How to Find the Stinky Parts of Your Code (Part I) | Hacker Noon

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@mcseeMaximiliano Contieri

I’m senior software engineer specialized in declarative designs and S.O.L.I.D. and Agile lover.

The code smells bad. Let’s see how to change the aromas. In this series, we will see several symptoms and situations that make us doubt the quality of our developments. We will present possible solutions. Most of these smells are just hints of something that might be wrong. They are not rigid rules.

Code Smell 01 — Anemic Models

Your objects are a bunch of public attributes without behavior.

Photo by Stacey Vandergriff on Unsplash

Protocol is empty (with setters/getters).

If we ask a domain expert to describe an entity he/she would hardly tell it is ‘a bunch of attributes’.

  • No Encapsulation.
  • No mapping to real world entities.
  • Duplicate Code
  • Coupling
  • 1) Find Responsibilities.
  • 2) Protect your attributes.
  • 3) Hide implementations.
  • 4) Delegate



Detection can be automated with sophisticated linters ignoring setters and getters and counting real behavior methods.

  • Data Class
  • Anemic
  • OOP as Data
  • Encapsulation
  • Setters/Getters
  • Mutability

A method makes calculations with lots of numbers without describing their semantics.

Photo by Kristopher Roller on Unsplash

  • Coupling
  • Low testability
  • Low readability
  • Repeated Code
  • 1) Rename the constant with a semantic and name (meaningful and intention revealing).
  • 2) Replace constants with parameters so you can mock them from outside.
  • 3) The constant definition is often a different object than the constant (ab)user.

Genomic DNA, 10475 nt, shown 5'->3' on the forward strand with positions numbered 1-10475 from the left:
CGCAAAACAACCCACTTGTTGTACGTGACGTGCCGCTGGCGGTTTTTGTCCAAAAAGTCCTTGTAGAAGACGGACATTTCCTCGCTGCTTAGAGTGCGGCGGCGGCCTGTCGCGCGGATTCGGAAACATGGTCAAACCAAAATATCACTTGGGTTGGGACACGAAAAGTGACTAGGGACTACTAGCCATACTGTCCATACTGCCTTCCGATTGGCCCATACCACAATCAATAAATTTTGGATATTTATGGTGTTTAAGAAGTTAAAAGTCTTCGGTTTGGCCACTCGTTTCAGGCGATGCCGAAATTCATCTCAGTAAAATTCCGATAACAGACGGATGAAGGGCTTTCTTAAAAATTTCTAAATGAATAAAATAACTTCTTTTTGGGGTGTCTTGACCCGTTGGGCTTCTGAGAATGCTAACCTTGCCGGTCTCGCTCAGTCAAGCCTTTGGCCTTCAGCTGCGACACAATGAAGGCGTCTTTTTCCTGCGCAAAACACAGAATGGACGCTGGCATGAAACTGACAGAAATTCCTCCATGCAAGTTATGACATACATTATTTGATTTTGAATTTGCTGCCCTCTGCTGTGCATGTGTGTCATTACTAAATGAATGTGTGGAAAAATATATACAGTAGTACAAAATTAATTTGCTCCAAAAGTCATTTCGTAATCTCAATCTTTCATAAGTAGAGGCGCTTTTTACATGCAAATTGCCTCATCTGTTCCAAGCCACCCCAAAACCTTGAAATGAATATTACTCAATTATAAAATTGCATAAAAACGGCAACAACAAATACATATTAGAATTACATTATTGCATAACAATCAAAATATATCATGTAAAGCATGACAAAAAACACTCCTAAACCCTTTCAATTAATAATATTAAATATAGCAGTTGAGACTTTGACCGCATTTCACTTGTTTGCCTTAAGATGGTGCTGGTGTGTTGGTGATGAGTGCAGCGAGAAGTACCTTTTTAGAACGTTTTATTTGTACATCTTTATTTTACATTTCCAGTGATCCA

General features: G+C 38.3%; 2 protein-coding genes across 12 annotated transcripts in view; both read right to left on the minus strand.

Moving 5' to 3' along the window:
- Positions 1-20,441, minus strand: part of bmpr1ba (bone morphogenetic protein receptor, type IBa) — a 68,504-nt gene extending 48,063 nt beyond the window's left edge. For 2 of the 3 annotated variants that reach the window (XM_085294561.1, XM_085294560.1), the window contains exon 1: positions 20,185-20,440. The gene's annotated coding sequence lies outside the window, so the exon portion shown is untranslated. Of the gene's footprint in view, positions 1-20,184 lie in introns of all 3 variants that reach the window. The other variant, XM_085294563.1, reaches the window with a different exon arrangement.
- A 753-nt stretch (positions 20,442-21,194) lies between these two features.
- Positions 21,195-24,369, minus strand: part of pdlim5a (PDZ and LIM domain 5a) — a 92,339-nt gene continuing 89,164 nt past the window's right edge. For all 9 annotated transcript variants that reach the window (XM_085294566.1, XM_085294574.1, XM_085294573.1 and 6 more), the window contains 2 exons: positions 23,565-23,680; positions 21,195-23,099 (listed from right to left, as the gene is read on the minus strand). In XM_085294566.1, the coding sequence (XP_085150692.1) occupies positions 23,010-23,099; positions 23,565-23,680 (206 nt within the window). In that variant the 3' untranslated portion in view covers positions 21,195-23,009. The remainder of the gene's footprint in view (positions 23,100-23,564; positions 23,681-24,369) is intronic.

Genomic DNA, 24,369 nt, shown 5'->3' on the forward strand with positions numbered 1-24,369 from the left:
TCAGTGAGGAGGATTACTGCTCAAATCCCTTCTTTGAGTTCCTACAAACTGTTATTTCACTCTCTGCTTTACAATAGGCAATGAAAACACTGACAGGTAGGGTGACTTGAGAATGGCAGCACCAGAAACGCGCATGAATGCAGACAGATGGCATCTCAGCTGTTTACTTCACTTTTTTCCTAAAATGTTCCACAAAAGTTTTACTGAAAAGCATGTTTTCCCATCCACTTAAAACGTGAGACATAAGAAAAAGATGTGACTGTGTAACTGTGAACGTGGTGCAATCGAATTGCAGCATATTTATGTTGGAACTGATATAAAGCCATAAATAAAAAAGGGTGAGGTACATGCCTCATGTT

• Algorithms Hyper Parameters



Many linters can detect number literal in attributes and methods.

  • Hard coded
  • Constants
  • Repeated Code

Humans get bored beyond line 10.

Photo by Hari Panicker on Unsplash

  • Low Cohesion
  • High coupling
  • Difficult to read
  • 1) Refactor
  • 2) Create small objects dealing with some of the tasks. Unit test them.
  • 3) Compose methods



All linters can measure and warn when methods are larger than a predefined threshold.

  • Long Method
  • Complexity

Too many parsing, exploding, regex, strcomp, strpos and string manipulation functions.

Photo by Nathaniel Shuman on Unsplash

  • Complexity
  • Readability
  • Maintainability
  • Lack of Abstractions
  • 1) Work with objects instead.
  • 2) Replace strings with data structures dealing with object relations.
  • 3) Go back to Perl 🙂
  • 4) Find Bijection problems between real objects and the strings.
  • Serializers
  • Parsers



Automated detection is not easy. A warning can be issued if too many string functions are used.

  • Primitive Obsession

    Photo by Volodymyr Hryshchenko on Unsplash

    • Maintainability
    • Obsolete
    • Documentation
    • 1) Refactor methods.
    • 2) Rename methods to more declarative ones.
    • 3) Break methods.
    • 4) If a comment describe what a method does, name the method with this description.
    • 5) Just comment important designs decisions.
    • Libraries
    • Class Comments
    • Method Comments



    Linters can detect comments and check the ratio comments / lines of code against a predefined threshold.

  • Comments
  • Declarative

… and many more to come.

Part of the objective of this series of articles is to generate spaces for debate and discussion on software design.

We look forward to comments and suggestions on this article.


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